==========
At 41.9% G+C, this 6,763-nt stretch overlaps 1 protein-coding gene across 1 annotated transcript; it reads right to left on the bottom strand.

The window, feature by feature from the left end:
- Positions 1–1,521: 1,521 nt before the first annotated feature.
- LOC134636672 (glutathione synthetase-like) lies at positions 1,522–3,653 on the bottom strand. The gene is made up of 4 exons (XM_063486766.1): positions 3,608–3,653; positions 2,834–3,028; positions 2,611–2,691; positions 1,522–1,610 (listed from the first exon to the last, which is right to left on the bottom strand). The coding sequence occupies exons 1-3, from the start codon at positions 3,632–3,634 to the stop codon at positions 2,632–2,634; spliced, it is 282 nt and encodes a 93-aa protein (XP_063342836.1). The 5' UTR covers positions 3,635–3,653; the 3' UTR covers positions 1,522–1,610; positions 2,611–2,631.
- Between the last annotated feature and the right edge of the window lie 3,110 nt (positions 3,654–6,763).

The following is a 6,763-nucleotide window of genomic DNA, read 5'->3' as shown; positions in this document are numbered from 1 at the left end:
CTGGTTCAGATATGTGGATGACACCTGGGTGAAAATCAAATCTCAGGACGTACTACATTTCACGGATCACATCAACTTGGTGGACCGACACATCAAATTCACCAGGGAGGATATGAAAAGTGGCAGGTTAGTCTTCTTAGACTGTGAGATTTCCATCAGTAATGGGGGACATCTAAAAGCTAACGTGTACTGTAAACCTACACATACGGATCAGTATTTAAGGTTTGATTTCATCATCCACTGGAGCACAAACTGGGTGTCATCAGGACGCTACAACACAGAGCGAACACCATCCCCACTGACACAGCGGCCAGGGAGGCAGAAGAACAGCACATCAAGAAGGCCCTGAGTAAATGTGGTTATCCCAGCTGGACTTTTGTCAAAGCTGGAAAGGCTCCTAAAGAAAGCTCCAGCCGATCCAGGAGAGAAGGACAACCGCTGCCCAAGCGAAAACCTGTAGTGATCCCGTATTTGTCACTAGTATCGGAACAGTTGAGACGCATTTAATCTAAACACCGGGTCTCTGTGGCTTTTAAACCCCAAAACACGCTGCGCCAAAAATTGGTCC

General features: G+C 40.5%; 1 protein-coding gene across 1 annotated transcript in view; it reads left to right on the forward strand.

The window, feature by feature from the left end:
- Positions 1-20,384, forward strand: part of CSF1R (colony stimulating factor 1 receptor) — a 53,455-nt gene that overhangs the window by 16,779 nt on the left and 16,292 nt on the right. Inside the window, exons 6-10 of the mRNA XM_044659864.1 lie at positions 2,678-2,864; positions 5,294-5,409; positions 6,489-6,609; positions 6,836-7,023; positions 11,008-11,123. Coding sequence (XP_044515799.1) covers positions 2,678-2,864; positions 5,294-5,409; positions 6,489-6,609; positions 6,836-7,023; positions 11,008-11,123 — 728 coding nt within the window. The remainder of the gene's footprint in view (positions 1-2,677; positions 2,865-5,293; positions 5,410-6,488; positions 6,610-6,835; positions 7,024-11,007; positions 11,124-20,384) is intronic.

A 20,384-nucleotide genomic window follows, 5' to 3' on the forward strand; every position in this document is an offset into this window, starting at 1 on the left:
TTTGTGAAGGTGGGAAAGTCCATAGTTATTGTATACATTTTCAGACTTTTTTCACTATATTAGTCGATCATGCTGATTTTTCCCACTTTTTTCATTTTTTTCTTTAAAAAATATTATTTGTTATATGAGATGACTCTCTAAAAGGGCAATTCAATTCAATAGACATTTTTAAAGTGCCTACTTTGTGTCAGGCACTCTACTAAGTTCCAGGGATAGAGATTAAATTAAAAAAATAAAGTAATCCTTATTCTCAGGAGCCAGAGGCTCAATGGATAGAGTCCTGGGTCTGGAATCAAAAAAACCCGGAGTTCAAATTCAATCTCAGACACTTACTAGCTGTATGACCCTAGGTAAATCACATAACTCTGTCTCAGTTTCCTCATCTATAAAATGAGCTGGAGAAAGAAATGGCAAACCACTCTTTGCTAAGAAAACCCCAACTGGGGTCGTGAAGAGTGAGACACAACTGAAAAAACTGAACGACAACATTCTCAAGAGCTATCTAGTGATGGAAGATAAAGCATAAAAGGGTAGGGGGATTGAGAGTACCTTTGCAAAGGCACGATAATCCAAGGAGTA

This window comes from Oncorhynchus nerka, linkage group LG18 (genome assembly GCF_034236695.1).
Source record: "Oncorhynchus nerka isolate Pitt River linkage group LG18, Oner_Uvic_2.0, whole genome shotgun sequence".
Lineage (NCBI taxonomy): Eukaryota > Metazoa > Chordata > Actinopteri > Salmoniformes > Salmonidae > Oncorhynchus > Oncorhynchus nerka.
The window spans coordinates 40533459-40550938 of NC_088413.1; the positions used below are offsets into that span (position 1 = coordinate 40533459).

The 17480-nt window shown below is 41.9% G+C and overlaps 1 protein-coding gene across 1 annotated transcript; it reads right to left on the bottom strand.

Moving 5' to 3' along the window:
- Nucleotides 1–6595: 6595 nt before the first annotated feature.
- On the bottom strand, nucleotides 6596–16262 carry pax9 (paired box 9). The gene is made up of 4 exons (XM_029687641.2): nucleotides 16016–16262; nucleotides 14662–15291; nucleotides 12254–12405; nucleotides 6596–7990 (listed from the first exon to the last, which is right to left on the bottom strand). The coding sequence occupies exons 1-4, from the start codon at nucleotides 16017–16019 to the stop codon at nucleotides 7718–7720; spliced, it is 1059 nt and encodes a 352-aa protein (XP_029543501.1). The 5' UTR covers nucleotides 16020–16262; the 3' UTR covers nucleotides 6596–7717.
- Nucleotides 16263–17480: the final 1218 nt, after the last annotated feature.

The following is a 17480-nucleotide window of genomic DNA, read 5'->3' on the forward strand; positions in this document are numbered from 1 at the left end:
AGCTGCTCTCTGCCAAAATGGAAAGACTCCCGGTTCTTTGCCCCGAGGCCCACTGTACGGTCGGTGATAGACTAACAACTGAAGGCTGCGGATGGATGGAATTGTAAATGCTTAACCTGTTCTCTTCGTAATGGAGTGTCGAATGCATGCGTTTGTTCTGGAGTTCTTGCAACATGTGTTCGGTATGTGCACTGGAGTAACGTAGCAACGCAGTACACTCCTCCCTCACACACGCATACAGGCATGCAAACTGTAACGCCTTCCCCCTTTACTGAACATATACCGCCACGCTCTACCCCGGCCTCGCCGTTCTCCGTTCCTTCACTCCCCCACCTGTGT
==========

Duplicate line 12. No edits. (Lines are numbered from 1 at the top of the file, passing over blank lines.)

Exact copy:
TTTGTGAAGGTGGGAAAGTCCATAGTTATTGTATACATTTTCAGACTTTTTTCACTATATTAGTCGATCATGCTGATTTTTCCCACTTTTTTCATTTTTTTCTTTAAAAAATATTATTTGTTATATGAGATGACTCTCTAAAAGGGCAATTCAATTCAATAGACATTTTTAAAGTGCCTACTTTGTGTCAGGCACTCTACTAAGTTCCAGGGATAGAGATTAAATTAAAAAAATAAAGTAATCCTTATTCTCAGGAGCCAGAGGCTCAATGGATAGAGTCCTGGGTCTGGAATCAAAAAAACCCGGAGTTCAAATTCAATCTCAGACACTTACTAGCTGTATGACCCTAGGTAAATCACATAACTCTGTCTCAGTTTCCTCATCTATAAAATGAGCTGGAGAAAGAAATGGCAAACCACTCTTTGCTAAGAAAACCCCAACTGGGGTCGTGAAGAGTGAGACACAACTGAAAAAACTGAACGACAACATTCTCAAGAGCTATCTAGTGATGGAAGATAAAGCATAAAAGGGTAGGGGGATTGAGAGTACCTTTGCAAAGGCACGATAATCCAAGGAGTA